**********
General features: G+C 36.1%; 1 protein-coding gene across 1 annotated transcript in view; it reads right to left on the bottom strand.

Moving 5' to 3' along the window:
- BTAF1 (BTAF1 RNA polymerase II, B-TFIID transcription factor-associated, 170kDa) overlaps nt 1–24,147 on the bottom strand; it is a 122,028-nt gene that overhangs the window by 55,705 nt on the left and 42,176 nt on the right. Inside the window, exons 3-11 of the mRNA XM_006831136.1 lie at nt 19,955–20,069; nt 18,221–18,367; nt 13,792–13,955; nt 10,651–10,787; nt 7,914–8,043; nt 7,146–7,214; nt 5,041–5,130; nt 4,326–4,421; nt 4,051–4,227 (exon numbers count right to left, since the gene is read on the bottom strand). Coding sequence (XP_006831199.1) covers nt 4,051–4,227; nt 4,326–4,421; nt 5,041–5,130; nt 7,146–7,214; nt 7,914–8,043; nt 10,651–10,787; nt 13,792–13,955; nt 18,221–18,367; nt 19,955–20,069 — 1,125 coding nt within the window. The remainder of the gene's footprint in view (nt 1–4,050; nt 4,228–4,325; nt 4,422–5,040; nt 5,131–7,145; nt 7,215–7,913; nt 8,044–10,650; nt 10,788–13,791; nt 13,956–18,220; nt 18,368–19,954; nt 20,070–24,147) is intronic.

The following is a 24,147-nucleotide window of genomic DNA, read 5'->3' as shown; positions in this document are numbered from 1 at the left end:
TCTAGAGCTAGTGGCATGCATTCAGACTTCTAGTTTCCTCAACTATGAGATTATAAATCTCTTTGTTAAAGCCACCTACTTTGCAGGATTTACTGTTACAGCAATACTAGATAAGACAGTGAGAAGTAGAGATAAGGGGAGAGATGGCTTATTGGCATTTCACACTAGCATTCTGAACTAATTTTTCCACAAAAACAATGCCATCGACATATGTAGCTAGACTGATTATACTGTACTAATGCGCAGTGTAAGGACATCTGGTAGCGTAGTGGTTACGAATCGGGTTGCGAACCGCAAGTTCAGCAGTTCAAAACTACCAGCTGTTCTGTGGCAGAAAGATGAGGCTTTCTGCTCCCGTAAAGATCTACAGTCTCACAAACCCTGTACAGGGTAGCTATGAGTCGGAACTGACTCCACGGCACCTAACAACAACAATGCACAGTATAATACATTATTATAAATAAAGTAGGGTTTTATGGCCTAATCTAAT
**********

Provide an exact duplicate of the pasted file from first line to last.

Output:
General features: G+C 36.1%; 1 protein-coding gene across 1 annotated transcript in view; it reads right to left on the bottom strand.

Moving 5' to 3' along the window:
- BTAF1 (BTAF1 RNA polymerase II, B-TFIID transcription factor-associated, 170kDa) overlaps nt 1–24,147 on the bottom strand; it is a 122,028-nt gene that overhangs the window by 55,705 nt on the left and 42,176 nt on the right. Inside the window, exons 3-11 of the mRNA XM_006831136.1 lie at nt 19,955–20,069; nt 18,221–18,367; nt 13,792–13,955; nt 10,651–10,787; nt 7,914–8,043; nt 7,146–7,214; nt 5,041–5,130; nt 4,326–4,421; nt 4,051–4,227 (exon numbers count right to left, since the gene is read on the bottom strand). Coding sequence (XP_006831199.1) covers nt 4,051–4,227; nt 4,326–4,421; nt 5,041–5,130; nt 7,146–7,214; nt 7,914–8,043; nt 10,651–10,787; nt 13,792–13,955; nt 18,221–18,367; nt 19,955–20,069 — 1,125 coding nt within the window. The remainder of the gene's footprint in view (nt 1–4,050; nt 4,228–4,325; nt 4,422–5,040; nt 5,131–7,145; nt 7,215–7,913; nt 8,044–10,650; nt 10,788–13,791; nt 13,956–18,220; nt 18,368–19,954; nt 20,070–24,147) is intronic.

The following is a 24,147-nucleotide window of genomic DNA, read 5'->3' as shown; positions in this document are numbered from 1 at the left end:
TCTAGAGCTAGTGGCATGCATTCAGACTTCTAGTTTCCTCAACTATGAGATTATAAATCTCTTTGTTAAAGCCACCTACTTTGCAGGATTTACTGTTACAGCAATACTAGATAAGACAGTGAGAAGTAGAGATAAGGGGAGAGATGGCTTATTGGCATTTCACACTAGCATTCTGAACTAATTTTTCCACAAAAACAATGCCATCGACATATGTAGCTAGACTGATTATACTGTACTAATGCGCAGTGTAAGGACATCTGGTAGCGTAGTGGTTACGAATCGGGTTGCGAACCGCAAGTTCAGCAGTTCAAAACTACCAGCTGTTCTGTGGCAGAAAGATGAGGCTTTCTGCTCCCGTAAAGATCTACAGTCTCACAAACCCTGTACAGGGTAGCTATGAGTCGGAACTGACTCCACGGCACCTAACAACAACAATGCACAGTATAATACATTATTATAAATAAAGTAGGGTTTTATGGCCTAATCTAAT